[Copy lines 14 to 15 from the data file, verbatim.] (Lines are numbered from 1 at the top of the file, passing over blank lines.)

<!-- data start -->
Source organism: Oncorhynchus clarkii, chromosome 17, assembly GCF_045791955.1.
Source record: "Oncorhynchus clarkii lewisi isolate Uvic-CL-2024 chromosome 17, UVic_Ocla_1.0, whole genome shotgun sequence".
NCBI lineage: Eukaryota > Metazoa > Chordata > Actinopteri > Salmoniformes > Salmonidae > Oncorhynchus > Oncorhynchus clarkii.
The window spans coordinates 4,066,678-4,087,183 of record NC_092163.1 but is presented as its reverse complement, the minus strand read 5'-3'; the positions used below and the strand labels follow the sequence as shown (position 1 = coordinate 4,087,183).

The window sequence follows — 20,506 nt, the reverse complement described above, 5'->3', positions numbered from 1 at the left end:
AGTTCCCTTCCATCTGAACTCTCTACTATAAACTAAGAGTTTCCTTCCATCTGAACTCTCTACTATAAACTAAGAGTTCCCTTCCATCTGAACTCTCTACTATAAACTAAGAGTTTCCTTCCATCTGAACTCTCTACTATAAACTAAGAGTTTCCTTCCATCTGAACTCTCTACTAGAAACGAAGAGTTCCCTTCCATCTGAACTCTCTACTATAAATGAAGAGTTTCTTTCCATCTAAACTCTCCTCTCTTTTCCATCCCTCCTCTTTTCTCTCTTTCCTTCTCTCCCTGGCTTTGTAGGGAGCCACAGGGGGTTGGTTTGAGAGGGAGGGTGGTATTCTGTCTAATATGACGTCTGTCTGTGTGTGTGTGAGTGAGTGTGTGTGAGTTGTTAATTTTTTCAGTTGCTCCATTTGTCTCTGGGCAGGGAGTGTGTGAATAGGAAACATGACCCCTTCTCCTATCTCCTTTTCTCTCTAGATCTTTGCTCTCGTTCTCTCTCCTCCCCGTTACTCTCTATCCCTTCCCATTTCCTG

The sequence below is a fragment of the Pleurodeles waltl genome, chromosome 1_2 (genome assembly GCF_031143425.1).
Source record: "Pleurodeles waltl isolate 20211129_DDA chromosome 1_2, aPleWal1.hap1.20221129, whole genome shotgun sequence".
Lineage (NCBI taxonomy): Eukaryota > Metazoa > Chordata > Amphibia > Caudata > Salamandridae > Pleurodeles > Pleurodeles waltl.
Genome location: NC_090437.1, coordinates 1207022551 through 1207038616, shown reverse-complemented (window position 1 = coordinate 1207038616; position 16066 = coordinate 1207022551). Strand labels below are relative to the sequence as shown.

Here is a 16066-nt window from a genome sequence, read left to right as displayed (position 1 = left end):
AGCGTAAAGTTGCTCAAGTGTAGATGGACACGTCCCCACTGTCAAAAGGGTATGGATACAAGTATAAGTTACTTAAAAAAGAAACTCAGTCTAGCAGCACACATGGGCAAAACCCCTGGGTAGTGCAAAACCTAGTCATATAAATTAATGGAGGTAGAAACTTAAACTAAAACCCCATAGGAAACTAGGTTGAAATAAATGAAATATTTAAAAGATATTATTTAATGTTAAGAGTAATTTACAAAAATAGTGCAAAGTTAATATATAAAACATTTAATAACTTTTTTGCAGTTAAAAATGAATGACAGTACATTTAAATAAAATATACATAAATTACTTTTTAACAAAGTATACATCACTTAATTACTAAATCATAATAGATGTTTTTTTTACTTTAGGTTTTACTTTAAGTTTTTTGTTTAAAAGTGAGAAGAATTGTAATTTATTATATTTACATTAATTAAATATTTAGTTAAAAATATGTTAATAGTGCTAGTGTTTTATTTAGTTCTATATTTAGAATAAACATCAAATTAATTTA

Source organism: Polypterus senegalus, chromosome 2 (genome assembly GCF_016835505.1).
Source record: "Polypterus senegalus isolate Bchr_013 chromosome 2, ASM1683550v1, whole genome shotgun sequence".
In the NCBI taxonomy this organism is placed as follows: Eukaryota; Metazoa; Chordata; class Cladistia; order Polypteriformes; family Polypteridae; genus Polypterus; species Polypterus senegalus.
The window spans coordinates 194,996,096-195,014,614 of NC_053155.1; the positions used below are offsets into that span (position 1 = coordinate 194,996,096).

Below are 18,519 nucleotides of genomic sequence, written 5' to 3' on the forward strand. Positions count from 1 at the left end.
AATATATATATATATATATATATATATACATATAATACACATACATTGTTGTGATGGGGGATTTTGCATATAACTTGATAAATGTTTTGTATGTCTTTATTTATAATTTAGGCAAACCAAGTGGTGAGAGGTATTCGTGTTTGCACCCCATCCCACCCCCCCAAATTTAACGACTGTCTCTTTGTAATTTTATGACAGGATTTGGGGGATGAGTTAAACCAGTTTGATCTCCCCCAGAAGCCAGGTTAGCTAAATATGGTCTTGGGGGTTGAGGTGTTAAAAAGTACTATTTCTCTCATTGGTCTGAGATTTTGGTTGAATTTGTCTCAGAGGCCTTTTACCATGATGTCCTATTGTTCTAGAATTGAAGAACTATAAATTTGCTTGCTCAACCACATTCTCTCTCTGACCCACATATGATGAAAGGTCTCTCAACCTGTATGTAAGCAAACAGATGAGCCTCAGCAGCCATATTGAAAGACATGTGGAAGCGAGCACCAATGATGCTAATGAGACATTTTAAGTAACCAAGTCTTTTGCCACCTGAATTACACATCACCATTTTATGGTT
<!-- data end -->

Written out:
Source record: "Polypterus senegalus isolate Bchr_013 chromosome 2, ASM1683550v1, whole genome shotgun sequence".
In the NCBI taxonomy this organism is placed as follows: Eukaryota; Metazoa; Chordata; class Cladistia; order Polypteriformes; family Polypteridae; genus Polypterus; species Polypterus senegalus.